Reviewed by: Jonathan Rodriguez
|Featuring:||Dennis Quaid, Topher Grace, Scarlett Johansson, Selma Blair, Clark Gregg|
|Producer:||Paul Weitz, Chris Weitz|
Should I save sex for marriage? Answer
How far is too far? What are the guidelines for dating relationships? Answer
What are the consequences of sexual immorality? Answer
How can I deal with temptations? Answer
Corporate takeover puts middle-aged ad executive Dan Forman in a tough spot in “In Good Company,” the new film from director Paul Weitz (“About a Boy”). Dennis Quaid plays Foreman, a man who seems to have everything going his way at home and at work. He is a successful ad executive with a great office, great employees, and a great home life. At the beginning of the film, he finds a pregnancy test box in the trash can. He assumes it belongs to his college age daughter Alex (Scarlett Johansson) and questions her about it. He is not some nosy, overprotective father; he simply loves his daughter and doesn’t like the idea of her keeping things from him. It turns out the test doesn’t belong to her, but to his wife Ann (Marg Helgenberger).
At the same time, his company is being bought out by a Murdochian media mogul, Teddy K (Malcolm McDowell). Teddy sends in a young businessman named Carter Duryea (Topher Grace) to be the company’s new ad exec. Carter doesn’t really have a clue how to run things; everything he has learned, his mantra, has come from his listening to the great Teddy K. Layoffs ensue, but the wise Carter decides to leave Dan on staff, because, well, Dan has all the ideas. Carter is a workaholic in the process of getting a divorce, and leaches on to Dan for some semblance of normalcy.
Dan inadvertently invites Carter for dinner, to which Carter is more than happy to come. It is at the house that he meets Alex, who he has run into before but never gotten the chance to talk to. The two hit it off, and begin a sweet relationship that is kept secret because of the awkward circumstances.
“In Good Company” makes us feel good from the start. Dennis Quaid again proves to be an actor the rest of us can relate to, and his Dan is an everyman who experiences real-life emotions and problems. Weitz has created characters and given them dialogue that don’t seem far fetched, and puts them in the real world we don’t often see in films. Topher Grace is fine as the business kid in over his head, but who is determined to do what needs to be done, for the synergy of the company. Scarlett Johansson is great as the daughter who loves her father, but proceeds with the relationship without much thought of how it would affect him.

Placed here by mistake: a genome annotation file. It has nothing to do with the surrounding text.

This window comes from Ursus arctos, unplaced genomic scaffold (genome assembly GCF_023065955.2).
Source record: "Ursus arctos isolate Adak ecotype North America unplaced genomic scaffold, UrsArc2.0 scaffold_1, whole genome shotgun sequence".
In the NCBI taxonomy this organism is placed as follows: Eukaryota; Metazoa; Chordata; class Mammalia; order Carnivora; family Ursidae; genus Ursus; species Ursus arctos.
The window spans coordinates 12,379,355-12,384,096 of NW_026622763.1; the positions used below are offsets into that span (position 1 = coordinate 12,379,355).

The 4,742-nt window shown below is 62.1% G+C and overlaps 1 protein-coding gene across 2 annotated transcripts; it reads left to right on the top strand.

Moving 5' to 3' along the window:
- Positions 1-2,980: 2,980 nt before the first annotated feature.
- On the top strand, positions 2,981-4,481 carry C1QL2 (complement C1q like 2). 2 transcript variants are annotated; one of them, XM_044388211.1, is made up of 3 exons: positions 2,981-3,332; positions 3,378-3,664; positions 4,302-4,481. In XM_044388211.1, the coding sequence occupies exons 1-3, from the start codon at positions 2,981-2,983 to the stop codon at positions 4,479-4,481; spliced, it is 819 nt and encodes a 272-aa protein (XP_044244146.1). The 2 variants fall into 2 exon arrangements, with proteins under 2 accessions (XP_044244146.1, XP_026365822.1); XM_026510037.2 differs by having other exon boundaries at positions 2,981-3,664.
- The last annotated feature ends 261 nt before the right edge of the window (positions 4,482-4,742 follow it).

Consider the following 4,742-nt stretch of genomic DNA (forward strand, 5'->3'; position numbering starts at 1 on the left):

The film contains profanity, but fortunately does a decent job of staying away from the big ones. A few G*d-words are heard, and a handful of various lesser words. There isn’t much sexual content, at least on screen. Carter and Alex go up to her dorm room, where Alex adjusts the lighting and turns on music to set the mood, where it is then implied that they slept together. It is the only scene that really caused concern for me. The Bible makes its stance on sexual relationships outside of marriage very clear, but the scene itself feels forced. I didn’t buy how it played out, and it seemed to be thrown in to set up events later in the film.
Other than that, Johansson and Grace have great chemistry in the film. Again, the only scene where it doesn’t ring true is in her dorm room. It’s a shame that Weitz felt the need to throw it in.
“In Good Company” leaves us feeling good, and refreshed for having seen it. This is a great time of year for films, with all the good stuff out, vying for the awards; the only downside is that a lot of them leave us feeling, well… down. Weitz has given us something real: the humor is real, the characters are real, and the situations are real. If you are expecting something by the book and sub par, be prepared to be pleasantly surprised.
Violence: Minor / Profanity: Moderate / Sex/Nudity: Moderate